A Narrow-band Snapshot Survey of Nearby Galaxies

We propose to use ACS/WFC to conduct the first comprehensive HST
narrow-band {H-alpha + [N II]} imaging survey of the central regions
of nearby bulge-dominated disk {S0 to Sbc} galaxies. This survey will
cover, at high angular resolution extending over a large field, an
unprecedented number of galaxies representing many different
environments. It will have important applications for many
astrophysical problems of current interest, and it will be an
invaluable addition to the HST legacy. The observations will be
conducted in snapshot mode, drawing targets from a complete sample of
145 galaxies selected from the Palomar spectroscopic survey of nearby
galaxies. Our group will use the data for two primary applications.
First, we will search for nuclear emission-line disks suitable for
future kinematic measurements with STIS, in order to better constrain
the recently discovered relations between black hole mass and bulge
properties. Preliminary imaging of the type proposed here must be
done, sooner or later, if we are to make progress in this exciting new
field. Second, we will investigate a number of issues related to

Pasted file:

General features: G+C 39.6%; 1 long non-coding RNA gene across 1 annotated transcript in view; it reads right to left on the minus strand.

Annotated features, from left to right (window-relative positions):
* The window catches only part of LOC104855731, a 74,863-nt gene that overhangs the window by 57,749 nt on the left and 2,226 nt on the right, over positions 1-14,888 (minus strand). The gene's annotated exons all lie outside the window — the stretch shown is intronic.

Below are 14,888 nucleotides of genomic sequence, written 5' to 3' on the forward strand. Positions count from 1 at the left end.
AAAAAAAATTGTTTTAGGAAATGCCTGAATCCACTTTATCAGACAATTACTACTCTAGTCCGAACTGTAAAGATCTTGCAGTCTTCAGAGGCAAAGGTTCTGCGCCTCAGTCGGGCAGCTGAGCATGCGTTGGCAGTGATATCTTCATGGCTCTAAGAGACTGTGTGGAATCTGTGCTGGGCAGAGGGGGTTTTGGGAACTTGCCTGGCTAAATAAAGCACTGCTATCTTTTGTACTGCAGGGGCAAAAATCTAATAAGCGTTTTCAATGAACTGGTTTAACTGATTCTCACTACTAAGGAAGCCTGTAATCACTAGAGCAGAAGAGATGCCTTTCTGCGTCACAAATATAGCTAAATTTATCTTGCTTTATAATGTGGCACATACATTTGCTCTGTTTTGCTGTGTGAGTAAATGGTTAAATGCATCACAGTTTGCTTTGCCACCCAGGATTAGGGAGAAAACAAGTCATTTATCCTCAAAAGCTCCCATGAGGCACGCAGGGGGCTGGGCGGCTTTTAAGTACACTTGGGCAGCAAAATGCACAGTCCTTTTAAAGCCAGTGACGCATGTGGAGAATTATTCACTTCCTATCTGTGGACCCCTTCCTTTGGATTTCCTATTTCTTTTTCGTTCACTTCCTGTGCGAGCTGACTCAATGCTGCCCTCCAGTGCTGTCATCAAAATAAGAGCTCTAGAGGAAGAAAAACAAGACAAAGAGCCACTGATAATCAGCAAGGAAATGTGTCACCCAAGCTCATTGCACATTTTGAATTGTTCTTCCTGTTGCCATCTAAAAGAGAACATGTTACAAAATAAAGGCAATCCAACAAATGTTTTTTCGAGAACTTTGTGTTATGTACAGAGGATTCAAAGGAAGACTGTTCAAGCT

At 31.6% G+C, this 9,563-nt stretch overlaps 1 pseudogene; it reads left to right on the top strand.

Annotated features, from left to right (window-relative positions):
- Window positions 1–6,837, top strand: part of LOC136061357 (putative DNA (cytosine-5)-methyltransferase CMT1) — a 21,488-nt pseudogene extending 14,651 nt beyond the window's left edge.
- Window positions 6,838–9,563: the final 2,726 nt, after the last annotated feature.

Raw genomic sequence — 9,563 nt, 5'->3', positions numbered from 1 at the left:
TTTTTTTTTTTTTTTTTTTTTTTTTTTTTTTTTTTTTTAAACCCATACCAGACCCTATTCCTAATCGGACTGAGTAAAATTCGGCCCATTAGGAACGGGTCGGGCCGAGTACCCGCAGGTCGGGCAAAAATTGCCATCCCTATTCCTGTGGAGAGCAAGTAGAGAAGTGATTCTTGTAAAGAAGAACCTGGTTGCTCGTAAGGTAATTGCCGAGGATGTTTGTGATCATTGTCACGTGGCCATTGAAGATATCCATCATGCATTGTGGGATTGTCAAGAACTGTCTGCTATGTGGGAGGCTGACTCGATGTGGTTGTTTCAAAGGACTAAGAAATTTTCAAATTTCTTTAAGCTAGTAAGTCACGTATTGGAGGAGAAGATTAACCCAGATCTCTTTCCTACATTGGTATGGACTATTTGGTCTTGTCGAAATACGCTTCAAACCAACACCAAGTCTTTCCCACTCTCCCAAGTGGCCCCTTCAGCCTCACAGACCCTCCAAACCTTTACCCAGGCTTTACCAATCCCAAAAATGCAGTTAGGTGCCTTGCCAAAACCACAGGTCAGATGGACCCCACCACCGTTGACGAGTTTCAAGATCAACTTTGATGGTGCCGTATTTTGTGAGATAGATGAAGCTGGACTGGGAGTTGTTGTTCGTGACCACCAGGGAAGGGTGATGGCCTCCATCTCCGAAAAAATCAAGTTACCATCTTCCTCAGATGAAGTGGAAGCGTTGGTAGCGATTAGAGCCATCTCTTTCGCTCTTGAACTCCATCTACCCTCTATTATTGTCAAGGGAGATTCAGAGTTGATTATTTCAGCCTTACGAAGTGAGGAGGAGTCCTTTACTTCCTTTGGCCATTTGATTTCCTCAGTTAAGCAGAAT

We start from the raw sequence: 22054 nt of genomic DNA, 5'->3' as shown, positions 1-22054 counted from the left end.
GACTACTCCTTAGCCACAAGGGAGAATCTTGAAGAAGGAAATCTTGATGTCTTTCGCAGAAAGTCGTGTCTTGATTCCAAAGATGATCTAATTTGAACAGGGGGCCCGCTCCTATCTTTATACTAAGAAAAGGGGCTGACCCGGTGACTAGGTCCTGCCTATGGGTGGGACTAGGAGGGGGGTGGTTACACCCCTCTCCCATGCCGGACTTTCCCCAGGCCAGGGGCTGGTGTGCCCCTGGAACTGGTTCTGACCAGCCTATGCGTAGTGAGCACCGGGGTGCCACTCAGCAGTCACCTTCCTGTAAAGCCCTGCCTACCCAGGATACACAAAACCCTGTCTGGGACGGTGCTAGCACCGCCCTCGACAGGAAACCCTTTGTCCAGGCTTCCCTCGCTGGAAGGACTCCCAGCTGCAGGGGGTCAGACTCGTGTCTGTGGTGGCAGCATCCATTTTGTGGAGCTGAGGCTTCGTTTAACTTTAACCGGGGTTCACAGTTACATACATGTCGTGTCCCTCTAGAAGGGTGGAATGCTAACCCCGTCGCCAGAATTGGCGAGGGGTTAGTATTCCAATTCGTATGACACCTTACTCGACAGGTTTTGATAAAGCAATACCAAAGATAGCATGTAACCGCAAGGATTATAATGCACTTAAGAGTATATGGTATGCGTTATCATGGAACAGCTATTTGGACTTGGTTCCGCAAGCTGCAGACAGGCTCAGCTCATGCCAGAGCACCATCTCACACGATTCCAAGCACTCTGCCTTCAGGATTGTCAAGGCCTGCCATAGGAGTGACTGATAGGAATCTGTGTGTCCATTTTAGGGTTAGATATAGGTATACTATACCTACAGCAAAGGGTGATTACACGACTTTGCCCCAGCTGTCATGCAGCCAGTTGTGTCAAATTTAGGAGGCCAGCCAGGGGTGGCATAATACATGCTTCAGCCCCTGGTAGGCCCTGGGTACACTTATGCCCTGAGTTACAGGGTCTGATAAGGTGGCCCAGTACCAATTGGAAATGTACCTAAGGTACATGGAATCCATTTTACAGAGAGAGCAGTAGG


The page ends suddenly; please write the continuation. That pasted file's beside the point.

extragalactic star formation. Specifically, we will systematically
characterize the properties of H II regions and super star clusters on
all galactic scales, from circumnuclear regions to the large-scale

STIS 9786

The Next Generation Spectral Library

We propose to continue the Cycle 10 snapshot program to produce a Next
Generation Spectral Library of 600 stars for use in modeling the
integrated light of galaxies and clusters. This program is using the
low dispersion UV and optical gratings of STIS. The library will be
roughly equally divided among four metallicities, very low {[Fe/H] lt
-1.5}, low {[Fe/H] -1.5 to -0.5}, near-solar {[Fe/H] -0.3 to 0.1}, and
super-solar {[Fe/H] gt 0.2}, well-sampling the entire HR-diagram in
each bin. Such a library will surpass all extant compilations and have
lasting archival value, well into the Next Generation Space Telescope
era. Because of the universal utility and community-broad nature of
this venture, we waive the entire proprietary period.


Probing Outflowing Winds from the Galactic Center

We propose to use two extragalactic sightlines to probe our own
Galaxy’s “starburst” wind emanating from the Galactic Center. While
new infrared imaging and spectroscopy have detected massive stars and